Algorithmic patterns - a long history

Talk by Alex McLean (he/him)

Friday from 1:40 PM - 2:10 PM in Stage B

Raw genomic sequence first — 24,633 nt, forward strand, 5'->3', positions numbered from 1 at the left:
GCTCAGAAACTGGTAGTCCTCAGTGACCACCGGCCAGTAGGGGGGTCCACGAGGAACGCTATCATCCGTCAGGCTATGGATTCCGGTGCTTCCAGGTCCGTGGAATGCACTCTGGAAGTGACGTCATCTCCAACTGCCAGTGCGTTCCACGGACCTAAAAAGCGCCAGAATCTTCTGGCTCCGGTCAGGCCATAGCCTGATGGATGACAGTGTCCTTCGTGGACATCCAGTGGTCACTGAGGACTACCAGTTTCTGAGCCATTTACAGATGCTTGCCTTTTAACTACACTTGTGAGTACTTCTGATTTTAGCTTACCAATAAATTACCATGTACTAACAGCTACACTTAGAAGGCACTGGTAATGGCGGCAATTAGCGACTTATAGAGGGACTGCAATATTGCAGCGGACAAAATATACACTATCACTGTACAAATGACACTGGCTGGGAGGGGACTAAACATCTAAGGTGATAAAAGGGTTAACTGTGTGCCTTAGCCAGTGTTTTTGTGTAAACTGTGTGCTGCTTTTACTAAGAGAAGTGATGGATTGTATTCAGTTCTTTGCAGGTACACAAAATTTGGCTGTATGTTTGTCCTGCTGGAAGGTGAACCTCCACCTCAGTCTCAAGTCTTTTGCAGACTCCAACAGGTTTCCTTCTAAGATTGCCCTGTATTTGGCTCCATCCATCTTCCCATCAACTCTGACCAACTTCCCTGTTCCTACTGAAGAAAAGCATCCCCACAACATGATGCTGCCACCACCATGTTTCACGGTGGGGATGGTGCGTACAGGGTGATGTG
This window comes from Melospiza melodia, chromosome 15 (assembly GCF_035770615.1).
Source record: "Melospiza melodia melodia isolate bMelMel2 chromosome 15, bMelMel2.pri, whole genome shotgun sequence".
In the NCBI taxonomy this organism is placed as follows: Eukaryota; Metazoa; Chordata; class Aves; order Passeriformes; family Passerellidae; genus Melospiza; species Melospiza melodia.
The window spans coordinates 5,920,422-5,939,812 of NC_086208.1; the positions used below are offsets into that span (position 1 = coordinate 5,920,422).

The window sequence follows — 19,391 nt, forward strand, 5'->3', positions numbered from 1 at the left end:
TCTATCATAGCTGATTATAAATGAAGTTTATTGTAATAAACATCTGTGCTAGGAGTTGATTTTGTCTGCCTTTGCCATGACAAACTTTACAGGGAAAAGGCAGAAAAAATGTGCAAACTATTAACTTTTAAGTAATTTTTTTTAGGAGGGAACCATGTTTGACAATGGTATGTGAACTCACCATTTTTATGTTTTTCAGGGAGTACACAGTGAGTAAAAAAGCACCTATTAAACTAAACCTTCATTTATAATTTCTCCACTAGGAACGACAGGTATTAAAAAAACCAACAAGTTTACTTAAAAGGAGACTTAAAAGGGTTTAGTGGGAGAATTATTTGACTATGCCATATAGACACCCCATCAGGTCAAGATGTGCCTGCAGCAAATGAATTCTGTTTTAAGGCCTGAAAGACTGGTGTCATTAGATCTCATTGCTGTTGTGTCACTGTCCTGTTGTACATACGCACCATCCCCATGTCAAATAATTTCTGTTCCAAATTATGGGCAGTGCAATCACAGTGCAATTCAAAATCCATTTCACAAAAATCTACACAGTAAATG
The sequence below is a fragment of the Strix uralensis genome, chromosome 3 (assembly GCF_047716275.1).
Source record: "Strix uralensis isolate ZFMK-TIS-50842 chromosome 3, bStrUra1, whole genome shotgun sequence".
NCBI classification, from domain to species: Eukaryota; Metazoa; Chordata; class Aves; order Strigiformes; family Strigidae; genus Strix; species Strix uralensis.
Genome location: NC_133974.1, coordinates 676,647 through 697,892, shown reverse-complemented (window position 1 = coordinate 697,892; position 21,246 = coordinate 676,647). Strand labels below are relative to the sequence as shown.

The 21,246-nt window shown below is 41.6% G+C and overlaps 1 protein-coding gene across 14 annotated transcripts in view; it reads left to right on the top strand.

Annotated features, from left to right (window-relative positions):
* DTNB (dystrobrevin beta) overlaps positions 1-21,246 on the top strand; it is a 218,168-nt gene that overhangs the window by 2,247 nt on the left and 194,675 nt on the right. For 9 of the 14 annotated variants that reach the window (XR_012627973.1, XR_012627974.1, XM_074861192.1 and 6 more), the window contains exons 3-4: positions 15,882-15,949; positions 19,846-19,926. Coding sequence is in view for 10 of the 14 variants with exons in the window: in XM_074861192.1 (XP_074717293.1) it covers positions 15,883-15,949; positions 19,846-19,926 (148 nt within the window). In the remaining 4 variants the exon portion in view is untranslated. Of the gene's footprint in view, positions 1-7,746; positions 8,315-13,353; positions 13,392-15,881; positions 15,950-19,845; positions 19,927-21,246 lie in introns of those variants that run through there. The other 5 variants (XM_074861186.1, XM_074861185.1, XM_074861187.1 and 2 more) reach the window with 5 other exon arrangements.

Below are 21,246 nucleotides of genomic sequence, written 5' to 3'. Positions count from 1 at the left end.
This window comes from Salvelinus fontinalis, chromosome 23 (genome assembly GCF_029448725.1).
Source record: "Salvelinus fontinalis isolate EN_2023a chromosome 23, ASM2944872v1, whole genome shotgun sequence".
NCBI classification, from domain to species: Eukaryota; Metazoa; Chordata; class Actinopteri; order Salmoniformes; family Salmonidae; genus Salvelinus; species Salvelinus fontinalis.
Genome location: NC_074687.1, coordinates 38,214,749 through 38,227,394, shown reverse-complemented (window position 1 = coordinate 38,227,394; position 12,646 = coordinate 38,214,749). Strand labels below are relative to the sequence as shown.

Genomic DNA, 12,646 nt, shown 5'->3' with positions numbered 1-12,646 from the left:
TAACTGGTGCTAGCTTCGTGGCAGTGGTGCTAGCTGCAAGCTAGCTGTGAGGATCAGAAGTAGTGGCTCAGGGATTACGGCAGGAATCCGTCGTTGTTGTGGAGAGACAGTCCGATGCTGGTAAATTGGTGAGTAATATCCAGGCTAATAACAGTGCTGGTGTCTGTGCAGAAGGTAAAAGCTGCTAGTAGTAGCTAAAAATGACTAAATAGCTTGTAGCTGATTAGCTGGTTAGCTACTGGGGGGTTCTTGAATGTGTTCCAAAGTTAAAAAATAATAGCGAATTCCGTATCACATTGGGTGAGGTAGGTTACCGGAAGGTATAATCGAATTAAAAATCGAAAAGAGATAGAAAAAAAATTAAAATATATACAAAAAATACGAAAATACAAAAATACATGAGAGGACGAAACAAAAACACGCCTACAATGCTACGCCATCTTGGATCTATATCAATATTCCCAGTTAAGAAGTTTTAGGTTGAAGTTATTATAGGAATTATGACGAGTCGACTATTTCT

Creative coding practices like live coding/algorave are often described by the media as being of the future. For example in 2019, wired magazine introduced live coding with the headline “DJs of the future don’t spin records, they write code”, despite publishing very similar articles previously in 2013 (“Hacking meets clubbing with the Algorave”) and 2006 (“Real DJs Code Live”). In reality, live coders are not DJs and are not trying to replace them! Live coding is just another way of making music and other time-based artforms like video and choreography. So this talk is about the _past_ of live coding, rather than the future -- we'll look at algorithmic artforms developed over millennia. Weaving and braiding are classic examples, highly developed algorithmic crafts found all round the world, reaching astonishing complexity. We'll also look 'heritage algorithms' like bell ringing patterns, juggling patterns, konnakol vocal patterns, and kollam drawings, and equivalent contemporary practices like bytebeat, bitfield and tidalcycles patterns. In the end we'll ask, what do we gain from seeing the latter in terms of the former? In particular, what do contemporary 'digital' artists have to learn from craft-based heritage algorithmic artforms?

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